Landscape planning could to a greater extent be used to balance different interests in the forest. Some forest areas might be in need of extended nature conservation in favor of biodiversity. Other areas lack conservation values and could open up for a more intensive forestry. The possibilities with landscape planning in the forest and how it could be applied is being studied in an ongoing project.
CERE member and PhD Brian Danley has been a guest of Professors Nick Hanley and Danny Campbell at the University of Stirling in October and November. While at Stirling, Brian was given the opportunity to join a research project on discrete choice.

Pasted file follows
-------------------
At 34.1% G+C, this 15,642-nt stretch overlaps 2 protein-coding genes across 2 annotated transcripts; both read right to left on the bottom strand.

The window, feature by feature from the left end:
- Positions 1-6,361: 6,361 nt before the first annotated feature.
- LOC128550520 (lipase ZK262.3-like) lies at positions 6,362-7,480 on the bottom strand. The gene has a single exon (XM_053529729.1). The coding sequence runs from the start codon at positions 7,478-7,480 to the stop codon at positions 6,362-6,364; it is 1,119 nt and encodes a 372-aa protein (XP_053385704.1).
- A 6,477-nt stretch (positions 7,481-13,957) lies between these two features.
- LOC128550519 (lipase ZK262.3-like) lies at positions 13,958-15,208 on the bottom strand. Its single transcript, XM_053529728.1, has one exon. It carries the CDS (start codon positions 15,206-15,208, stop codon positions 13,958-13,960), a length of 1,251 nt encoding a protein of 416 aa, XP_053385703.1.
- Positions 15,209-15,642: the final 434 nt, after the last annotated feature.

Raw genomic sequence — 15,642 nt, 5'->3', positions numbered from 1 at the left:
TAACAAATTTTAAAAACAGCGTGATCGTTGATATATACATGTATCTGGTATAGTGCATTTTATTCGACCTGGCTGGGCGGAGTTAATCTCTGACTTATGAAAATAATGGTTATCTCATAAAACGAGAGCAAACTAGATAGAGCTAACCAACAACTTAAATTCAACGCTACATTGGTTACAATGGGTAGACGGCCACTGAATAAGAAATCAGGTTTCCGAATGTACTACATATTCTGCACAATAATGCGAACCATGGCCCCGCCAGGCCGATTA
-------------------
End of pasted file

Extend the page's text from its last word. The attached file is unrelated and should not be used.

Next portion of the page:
Using a strategic Corporate Social Responsibility (CSR) where profit is still maximized can be advantageous. Three positive effects of CSR are noticeable: consumers’ willingness to pay increase, more productive employees and risk is reduced.
CERE member Camilla Widmark gave a keynote on the gender situation in the Swedish forest sector at the 44rd session of the UN committee on Food Security (CFS44) on October 9th. Camilla stressed the importance of understanding the reasons to why forest owners own forest and the difference between male and female forest owners.
Standard practice in discrete choice experiments is to present information on alternatives in matrix form. However, how respondents are asked to read the matrix is at odds with learned visual routines and reading patterns, and this can impact respondents’ choices.